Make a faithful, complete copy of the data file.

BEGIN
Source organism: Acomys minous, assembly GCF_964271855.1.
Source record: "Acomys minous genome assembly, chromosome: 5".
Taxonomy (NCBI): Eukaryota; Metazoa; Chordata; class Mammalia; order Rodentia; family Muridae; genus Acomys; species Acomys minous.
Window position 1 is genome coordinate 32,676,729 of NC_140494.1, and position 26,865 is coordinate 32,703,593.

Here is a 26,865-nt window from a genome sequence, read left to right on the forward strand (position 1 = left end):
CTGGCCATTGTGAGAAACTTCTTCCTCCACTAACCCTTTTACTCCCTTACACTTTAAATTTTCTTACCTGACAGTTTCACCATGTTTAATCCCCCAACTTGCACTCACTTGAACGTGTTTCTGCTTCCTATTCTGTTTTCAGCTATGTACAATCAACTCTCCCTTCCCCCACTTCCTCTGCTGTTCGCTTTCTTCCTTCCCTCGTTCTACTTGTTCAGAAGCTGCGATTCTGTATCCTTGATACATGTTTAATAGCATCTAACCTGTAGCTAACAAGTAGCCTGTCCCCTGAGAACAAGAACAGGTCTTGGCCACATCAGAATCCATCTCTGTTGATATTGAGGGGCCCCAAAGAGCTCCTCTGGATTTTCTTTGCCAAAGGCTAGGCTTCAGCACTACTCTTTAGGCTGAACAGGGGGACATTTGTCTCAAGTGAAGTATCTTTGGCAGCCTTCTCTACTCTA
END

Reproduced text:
Source organism: Acomys minous, assembly GCF_964271855.1.
Source record: "Acomys minous genome assembly, chromosome: 5".
Taxonomy (NCBI): Eukaryota; Metazoa; Chordata; class Mammalia; order Rodentia; family Muridae; genus Acomys; species Acomys minous.
Window position 1 is genome coordinate 32,676,729 of NC_140494.1, and position 26,865 is coordinate 32,703,593.

Here is a 26,865-nt window from a genome sequence, read left to right on the forward strand (position 1 = left end):
CTGGCCATTGTGAGAAACTTCTTCCTCCACTAACCCTTTTACTCCCTTACACTTTAAATTTTCTTACCTGACAGTTTCACCATGTTTAATCCCCCAACTTGCACTCACTTGAACGTGTTTCTGCTTCCTATTCTGTTTTCAGCTATGTACAATCAACTCTCCCTTCCCCCACTTCCTCTGCTGTTCGCTTTCTTCCTTCCCTCGTTCTACTTGTTCAGAAGCTGCGATTCTGTATCCTTGATACATGTTTAATAGCATCTAACCTGTAGCTAACAAGTAGCCTGTCCCCTGAGAACAAGAACAGGTCTTGGCCACATCAGAATCCATCTCTGTTGATATTGAGGGGCCCCAAAGAGCTCCTCTGGATTTTCTTTGCCAAAGGCTAGGCTTCAGCACTACTCTTTAGGCTGAACAGGGGGACATTTGTCTCAAGTGAAGTATCTTTGGCAGCCTTCTCTACTCTA